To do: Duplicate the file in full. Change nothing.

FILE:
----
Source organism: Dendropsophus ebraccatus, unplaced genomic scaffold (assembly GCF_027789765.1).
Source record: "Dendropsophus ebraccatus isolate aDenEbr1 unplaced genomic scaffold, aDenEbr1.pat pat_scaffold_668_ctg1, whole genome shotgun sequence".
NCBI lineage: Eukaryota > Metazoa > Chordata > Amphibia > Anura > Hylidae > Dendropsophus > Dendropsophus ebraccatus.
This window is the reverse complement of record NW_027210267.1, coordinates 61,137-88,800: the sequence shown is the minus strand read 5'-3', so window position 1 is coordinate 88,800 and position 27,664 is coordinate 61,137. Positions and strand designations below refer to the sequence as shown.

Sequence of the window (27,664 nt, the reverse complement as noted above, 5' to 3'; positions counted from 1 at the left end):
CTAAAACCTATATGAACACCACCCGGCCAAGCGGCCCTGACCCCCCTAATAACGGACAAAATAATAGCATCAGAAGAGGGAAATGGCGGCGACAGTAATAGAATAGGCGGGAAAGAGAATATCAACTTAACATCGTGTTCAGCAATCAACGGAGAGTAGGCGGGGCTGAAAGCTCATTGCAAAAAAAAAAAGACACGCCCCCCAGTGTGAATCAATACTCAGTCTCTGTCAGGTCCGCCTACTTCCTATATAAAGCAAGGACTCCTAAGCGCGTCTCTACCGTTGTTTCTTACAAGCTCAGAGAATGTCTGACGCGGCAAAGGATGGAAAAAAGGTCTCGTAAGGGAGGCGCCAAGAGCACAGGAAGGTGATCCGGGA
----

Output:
Source organism: Dendropsophus ebraccatus, unplaced genomic scaffold (assembly GCF_027789765.1).
Source record: "Dendropsophus ebraccatus isolate aDenEbr1 unplaced genomic scaffold, aDenEbr1.pat pat_scaffold_668_ctg1, whole genome shotgun sequence".
NCBI lineage: Eukaryota > Metazoa > Chordata > Amphibia > Anura > Hylidae > Dendropsophus > Dendropsophus ebraccatus.
This window is the reverse complement of record NW_027210267.1, coordinates 61,137-88,800: the sequence shown is the minus strand read 5'-3', so window position 1 is coordinate 88,800 and position 27,664 is coordinate 61,137. Positions and strand designations below refer to the sequence as shown.

Sequence of the window (27,664 nt, the reverse complement as noted above, 5' to 3'; positions counted from 1 at the left end):
CTAAAACCTATATGAACACCACCCGGCCAAGCGGCCCTGACCCCCCTAATAACGGACAAAATAATAGCATCAGAAGAGGGAAATGGCGGCGACAGTAATAGAATAGGCGGGAAAGAGAATATCAACTTAACATCGTGTTCAGCAATCAACGGAGAGTAGGCGGGGCTGAAAGCTCATTGCAAAAAAAAAAAGACACGCCCCCCAGTGTGAATCAATACTCAGTCTCTGTCAGGTCCGCCTACTTCCTATATAAAGCAAGGACTCCTAAGCGCGTCTCTACCGTTGTTTCTTACAAGCTCAGAGAATGTCTGACGCGGCAAAGGATGGAAAAAAGGTCTCGTAAGGGAGGCGCCAAGAGCACAGGAAGGTGATCCGGGA